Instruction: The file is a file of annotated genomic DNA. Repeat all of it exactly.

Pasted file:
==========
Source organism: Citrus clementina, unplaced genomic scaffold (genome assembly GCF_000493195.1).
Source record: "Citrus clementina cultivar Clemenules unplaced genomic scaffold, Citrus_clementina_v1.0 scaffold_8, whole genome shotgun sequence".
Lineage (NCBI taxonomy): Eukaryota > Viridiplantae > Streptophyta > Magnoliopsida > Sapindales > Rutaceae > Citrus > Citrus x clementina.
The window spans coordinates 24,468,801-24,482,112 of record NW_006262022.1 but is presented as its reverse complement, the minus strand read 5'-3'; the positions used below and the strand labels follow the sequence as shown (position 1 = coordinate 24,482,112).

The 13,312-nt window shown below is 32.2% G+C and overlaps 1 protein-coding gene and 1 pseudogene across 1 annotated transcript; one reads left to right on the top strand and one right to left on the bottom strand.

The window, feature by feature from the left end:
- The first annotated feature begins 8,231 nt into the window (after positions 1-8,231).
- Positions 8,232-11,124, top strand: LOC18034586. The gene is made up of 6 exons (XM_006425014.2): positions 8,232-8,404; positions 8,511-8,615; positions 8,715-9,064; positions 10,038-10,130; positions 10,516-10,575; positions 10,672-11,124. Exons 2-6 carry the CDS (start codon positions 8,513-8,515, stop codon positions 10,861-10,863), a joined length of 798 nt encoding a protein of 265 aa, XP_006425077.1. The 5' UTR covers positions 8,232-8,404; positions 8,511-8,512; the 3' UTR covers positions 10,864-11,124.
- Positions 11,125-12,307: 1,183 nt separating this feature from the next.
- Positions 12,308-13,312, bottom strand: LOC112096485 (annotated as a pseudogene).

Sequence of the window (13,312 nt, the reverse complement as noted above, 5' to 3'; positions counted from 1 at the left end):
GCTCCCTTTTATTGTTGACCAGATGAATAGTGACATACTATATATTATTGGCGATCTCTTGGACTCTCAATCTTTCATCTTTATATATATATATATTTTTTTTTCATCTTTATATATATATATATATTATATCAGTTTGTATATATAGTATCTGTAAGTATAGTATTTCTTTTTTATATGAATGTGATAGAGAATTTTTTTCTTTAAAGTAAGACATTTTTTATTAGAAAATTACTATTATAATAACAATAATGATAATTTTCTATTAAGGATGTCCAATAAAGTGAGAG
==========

Source organism: Citrus clementina, unplaced genomic scaffold (genome assembly GCF_000493195.1).
Source record: "Citrus clementina cultivar Clemenules unplaced genomic scaffold, Citrus_clementina_v1.0 scaffold_8, whole genome shotgun sequence".
Lineage (NCBI taxonomy): Eukaryota > Viridiplantae > Streptophyta > Magnoliopsida > Sapindales > Rutaceae > Citrus > Citrus x clementina.
The window spans coordinates 24,468,801-24,482,112 of record NW_006262022.1 but is presented as its reverse complement, the minus strand read 5'-3'; the positions used below and the strand labels follow the sequence as shown (position 1 = coordinate 24,482,112).

The 13,312-nt window shown below is 32.2% G+C and overlaps 1 protein-coding gene and 1 pseudogene across 1 annotated transcript; one reads left to right on the top strand and one right to left on the bottom strand.

The window, feature by feature from the left end:
- The first annotated feature begins 8,231 nt into the window (after positions 1-8,231).
- Positions 8,232-11,124, top strand: LOC18034586. The gene is made up of 6 exons (XM_006425014.2): positions 8,232-8,404; positions 8,511-8,615; positions 8,715-9,064; positions 10,038-10,130; positions 10,516-10,575; positions 10,672-11,124. Exons 2-6 carry the CDS (start codon positions 8,513-8,515, stop codon positions 10,861-10,863), a joined length of 798 nt encoding a protein of 265 aa, XP_006425077.1. The 5' UTR covers positions 8,232-8,404; positions 8,511-8,512; the 3' UTR covers positions 10,864-11,124.
- Positions 11,125-12,307: 1,183 nt separating this feature from the next.
- Positions 12,308-13,312, bottom strand: LOC112096485 (annotated as a pseudogene).

Sequence of the window (13,312 nt, the reverse complement as noted above, 5' to 3'; positions counted from 1 at the left end):
GCTCCCTTTTATTGTTGACCAGATGAATAGTGACATACTATATATTATTGGCGATCTCTTGGACTCTCAATCTTTCATCTTTATATATATATATATTTTTTTTTCATCTTTATATATATATATATATTATATCAGTTTGTATATATAGTATCTGTAAGTATAGTATTTCTTTTTTATATGAATGTGATAGAGAATTTTTTTCTTTAAAGTAAGACATTTTTTATTAGAAAATTACTATTATAATAACAATAATGATAATTTTCTATTAAGGATGTCCAATAAAGTGAGAG